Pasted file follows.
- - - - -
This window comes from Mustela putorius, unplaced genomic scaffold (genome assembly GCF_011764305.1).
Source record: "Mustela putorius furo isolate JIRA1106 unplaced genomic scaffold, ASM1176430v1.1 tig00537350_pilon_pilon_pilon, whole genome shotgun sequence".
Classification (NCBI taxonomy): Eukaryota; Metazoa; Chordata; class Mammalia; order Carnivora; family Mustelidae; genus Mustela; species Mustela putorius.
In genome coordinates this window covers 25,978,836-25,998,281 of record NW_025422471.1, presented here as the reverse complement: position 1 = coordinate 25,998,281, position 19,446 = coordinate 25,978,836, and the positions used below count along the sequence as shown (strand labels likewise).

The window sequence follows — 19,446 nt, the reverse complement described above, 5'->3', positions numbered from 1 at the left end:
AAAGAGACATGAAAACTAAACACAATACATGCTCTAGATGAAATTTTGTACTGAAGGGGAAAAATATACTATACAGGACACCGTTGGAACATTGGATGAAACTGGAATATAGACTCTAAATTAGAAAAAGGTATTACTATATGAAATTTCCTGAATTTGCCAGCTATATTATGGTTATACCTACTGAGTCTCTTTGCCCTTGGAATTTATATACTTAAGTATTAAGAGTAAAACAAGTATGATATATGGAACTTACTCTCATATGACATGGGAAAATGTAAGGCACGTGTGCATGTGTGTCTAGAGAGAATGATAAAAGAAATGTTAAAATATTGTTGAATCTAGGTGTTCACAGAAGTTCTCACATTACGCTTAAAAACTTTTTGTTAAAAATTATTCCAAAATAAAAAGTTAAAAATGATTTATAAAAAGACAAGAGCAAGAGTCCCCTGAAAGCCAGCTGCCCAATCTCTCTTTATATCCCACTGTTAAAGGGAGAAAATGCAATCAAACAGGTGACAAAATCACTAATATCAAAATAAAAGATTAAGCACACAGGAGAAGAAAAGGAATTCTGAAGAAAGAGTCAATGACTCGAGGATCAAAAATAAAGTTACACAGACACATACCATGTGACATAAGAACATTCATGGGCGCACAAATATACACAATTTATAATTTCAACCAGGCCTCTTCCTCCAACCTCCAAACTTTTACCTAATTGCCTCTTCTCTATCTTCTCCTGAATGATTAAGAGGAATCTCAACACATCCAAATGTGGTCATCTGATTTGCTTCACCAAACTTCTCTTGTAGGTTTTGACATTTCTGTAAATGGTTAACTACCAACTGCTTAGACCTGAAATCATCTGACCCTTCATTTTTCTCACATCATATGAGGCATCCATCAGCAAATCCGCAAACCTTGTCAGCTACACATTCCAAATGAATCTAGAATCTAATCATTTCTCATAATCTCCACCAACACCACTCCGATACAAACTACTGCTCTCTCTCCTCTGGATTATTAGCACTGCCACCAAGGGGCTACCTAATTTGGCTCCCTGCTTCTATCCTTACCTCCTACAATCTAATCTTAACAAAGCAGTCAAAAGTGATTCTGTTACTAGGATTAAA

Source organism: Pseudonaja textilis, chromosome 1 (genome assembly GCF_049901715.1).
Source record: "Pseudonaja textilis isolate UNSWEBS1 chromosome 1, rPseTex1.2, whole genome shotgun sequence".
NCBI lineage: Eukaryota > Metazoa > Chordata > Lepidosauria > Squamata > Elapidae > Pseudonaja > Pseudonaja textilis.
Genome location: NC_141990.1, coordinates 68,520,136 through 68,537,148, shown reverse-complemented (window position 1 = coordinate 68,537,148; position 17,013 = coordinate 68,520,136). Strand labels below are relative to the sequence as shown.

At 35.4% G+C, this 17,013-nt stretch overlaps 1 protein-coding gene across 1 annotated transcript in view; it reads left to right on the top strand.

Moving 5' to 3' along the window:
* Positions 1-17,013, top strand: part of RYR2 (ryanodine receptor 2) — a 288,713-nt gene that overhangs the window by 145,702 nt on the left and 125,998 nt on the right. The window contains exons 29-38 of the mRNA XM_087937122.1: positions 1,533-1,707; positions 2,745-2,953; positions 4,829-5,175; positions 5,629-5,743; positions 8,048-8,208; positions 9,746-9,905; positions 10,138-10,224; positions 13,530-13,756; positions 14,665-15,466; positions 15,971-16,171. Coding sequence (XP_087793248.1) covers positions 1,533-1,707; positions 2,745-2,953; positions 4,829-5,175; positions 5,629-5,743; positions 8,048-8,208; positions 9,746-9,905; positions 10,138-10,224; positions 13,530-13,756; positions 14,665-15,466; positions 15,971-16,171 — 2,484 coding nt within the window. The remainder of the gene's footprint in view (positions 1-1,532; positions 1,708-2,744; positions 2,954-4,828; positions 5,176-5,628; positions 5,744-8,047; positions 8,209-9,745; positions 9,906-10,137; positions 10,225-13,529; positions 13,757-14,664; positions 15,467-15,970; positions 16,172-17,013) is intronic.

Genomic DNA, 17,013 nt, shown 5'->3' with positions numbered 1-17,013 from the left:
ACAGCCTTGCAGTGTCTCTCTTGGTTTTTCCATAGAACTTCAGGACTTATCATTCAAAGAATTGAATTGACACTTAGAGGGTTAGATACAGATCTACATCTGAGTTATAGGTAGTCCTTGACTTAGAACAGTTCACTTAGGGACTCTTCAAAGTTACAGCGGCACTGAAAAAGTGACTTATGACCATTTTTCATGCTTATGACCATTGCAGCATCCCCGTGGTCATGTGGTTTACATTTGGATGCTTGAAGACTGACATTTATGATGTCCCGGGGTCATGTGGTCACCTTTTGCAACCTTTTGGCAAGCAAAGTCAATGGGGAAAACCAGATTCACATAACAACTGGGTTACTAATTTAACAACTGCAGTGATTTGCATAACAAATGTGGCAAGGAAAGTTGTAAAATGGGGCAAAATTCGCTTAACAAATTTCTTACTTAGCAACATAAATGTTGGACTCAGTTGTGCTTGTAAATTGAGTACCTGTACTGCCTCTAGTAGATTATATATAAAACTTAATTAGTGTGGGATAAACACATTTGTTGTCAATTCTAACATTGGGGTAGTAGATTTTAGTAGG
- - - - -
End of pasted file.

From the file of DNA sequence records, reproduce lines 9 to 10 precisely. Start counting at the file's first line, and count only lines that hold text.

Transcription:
NCBI lineage: Eukaryota > Metazoa > Chordata > Lepidosauria > Squamata > Elapidae > Pseudonaja > Pseudonaja textilis.
Genome location: NC_141990.1, coordinates 68,520,136 through 68,537,148, shown reverse-complemented (window position 1 = coordinate 68,537,148; position 17,013 = coordinate 68,520,136). Strand labels below are relative to the sequence as shown.